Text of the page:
New York State Disability Benefits Law

The following is a quick, handy summary of the major provisions of the DBL Law. It is designed to help answer many of your questions. It may not answer all of them.

For further clarification we urge you to call the NY Worker’s Compensation Board local office or consult their website:

For specific tax questions you should consult your tax consultant or the IRS.

DBL–What is It?

New York State requires payment of cash benefits to wage earners who become disabled as a result of a non-occupational injury or illness.

California, Hawaii, New Jersey, Rhode Island and Puerto Rico also have statutory Disability Benefit Laws. No other states mandate this coverage.

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What are the benefits paid under DBL?

50% of average weekly wage (based upon the last eight weeks earnings) to a maximum benefit of $170 per week.

Benefits are paid beginning with the 8th consecutive day of disability, for up to a maximum of 26 weeks. The minimum weekly benefit is $20.

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Who is required to provide coverage?

Any employer in the State of New York of one or more employees on each of 30 days in a calendar year becomes a “Covered Employer” four weeks after the 30th day of employment.

This includes employers of one or more domestic employees working in a private home for at least 40 hours per week.

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Who pays the premiums for DBL?

DBL premiums may be paid entirely by the employer.

If the employee contributes to the cost, the employee may not contribute more than one half of one percent of the first $120 of weekly wages, to a maximum of $0.60 per week.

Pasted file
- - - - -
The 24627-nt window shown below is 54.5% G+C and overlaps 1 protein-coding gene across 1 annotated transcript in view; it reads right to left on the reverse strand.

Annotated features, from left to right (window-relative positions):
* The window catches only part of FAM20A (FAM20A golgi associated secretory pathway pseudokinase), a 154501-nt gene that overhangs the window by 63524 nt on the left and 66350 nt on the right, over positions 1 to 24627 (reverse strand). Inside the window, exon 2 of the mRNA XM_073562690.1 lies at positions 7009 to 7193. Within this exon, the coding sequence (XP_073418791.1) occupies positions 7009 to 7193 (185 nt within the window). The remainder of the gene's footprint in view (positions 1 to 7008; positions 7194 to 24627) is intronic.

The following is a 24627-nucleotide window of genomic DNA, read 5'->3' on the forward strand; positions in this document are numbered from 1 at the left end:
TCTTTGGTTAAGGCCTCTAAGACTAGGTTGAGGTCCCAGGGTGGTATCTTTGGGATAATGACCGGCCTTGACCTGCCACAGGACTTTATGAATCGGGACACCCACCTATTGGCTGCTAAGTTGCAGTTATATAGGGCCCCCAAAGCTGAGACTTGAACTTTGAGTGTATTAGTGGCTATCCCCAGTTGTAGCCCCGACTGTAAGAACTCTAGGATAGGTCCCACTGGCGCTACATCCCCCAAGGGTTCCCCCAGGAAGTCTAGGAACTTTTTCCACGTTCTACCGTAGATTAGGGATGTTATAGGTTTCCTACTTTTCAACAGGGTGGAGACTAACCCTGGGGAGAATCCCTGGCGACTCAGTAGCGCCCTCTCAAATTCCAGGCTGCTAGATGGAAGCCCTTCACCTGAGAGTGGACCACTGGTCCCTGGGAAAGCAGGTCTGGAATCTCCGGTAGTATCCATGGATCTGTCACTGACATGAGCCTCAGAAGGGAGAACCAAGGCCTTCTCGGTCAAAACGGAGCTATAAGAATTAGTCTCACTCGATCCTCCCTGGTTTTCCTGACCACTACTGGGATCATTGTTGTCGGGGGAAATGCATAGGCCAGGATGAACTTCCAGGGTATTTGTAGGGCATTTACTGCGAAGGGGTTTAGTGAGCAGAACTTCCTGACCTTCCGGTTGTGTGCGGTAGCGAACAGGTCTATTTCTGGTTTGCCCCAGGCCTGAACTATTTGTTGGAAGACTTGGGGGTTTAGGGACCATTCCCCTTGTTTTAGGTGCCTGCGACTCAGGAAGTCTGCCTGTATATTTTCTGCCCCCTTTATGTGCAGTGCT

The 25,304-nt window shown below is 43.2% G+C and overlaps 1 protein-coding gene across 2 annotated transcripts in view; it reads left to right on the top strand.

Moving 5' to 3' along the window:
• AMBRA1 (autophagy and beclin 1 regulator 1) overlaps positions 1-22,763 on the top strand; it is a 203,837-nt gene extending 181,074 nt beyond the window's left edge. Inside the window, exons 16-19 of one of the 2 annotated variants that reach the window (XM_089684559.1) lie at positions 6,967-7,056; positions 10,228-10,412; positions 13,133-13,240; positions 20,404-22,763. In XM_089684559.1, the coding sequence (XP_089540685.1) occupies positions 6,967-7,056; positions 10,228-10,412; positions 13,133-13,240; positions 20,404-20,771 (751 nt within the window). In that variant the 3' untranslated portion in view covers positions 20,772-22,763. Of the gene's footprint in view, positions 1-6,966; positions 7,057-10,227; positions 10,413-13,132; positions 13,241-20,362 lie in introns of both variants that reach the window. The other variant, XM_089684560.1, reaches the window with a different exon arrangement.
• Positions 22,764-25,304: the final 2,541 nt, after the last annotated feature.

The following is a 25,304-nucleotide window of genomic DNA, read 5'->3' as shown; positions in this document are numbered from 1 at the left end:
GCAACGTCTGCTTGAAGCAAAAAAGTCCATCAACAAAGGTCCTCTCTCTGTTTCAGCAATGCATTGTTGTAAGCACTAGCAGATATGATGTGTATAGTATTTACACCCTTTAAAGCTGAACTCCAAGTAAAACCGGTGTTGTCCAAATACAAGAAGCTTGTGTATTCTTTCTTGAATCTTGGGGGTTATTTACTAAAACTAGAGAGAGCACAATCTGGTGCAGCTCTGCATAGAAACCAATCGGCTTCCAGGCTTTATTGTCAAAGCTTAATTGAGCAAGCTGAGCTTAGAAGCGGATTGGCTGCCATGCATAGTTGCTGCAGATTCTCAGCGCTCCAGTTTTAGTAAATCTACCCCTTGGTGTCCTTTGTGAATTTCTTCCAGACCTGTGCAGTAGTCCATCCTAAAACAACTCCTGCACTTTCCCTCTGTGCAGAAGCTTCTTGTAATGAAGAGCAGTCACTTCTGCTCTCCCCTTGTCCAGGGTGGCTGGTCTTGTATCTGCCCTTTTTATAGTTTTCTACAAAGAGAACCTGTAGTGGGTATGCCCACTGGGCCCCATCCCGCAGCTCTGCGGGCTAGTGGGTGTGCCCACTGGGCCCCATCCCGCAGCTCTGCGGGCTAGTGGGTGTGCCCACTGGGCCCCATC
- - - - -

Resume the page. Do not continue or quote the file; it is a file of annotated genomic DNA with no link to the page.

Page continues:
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Who is eligible for benefits?

  • Most employees in the State of New York are eligible if working for a Covered Employer.
  • Full-time employees, new to working are eligible after working for four consecutive weeks.
  • Part-time employees new to working are eligible on the 25th day of regular employment for one employer.
  • Employees receiving Unemployment Benefits are eligible immediately upon beginning work.
  • New employees who have previously established eligibility with another employer are eligible immediately upon beginning work, as long as the gap in employment is not more than four weeks.
  • Personal or domestic employees working for the same employer in a private home at least 40 hours a week.
  • A spouse working for a Sole Proprietor or Partnership unless an exclusion is elected.
  • College students are eligible for DBL Benefits if they meet any of the above requirements.
  • A Corporate Officer is an employee and will be covered, unless he receives no wages or remuneration for services.

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Who is not eligible for benefits?

  • Minor children of an employer.
  • Government, Railroad, or Maritime employees.
  • Ministers, Priests, Rabbis, members of a Religious Order, sextons, or Christian Science readers.
  • Persons engaged in a professional or teaching capacity for a non-profit religious, charitable, or educational institution.
  • Persons receiving rehabilitation in a sheltered workshop or under a certificate issued by the Department of Labor.
  • Persons receiving aid from religious, charitable, or educational institutions, who perform services in exchange for such aid.
  • Golf caddies.
  • Daytime elementary or high school students who work part-time during the school year or during vacation periods.
  • Independent contractors.
  • Employees during the first 45 days of “extra employment”.
  • These are persons not normally in the labor market who are hired to do work for a limited special period of time.
  • Employees in “casual employment”. An employee who normally works in a different occupation, who is hired for a day or less.
  • Corporate Directors, acting only as such, and not as employees.
  • Partners and Proprietors are not required to be covered. They must, however, cover any eligible employees.
  • Executive Officers of an incorporated non-profit, religious, charitable, or educational institution (President, Vice-President, Secretary or Treasurer).
  • An employer may elect to provide voluntary benefits to an excluded class of employees by filing an application for voluntary coverage with the Worker’s Compensation Board.

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Are employees working outside of New York Covered by DBL?

Employees working outside of New York are covered:

  • if their service is not localized in any other state, and some of their service is performed in New York State; or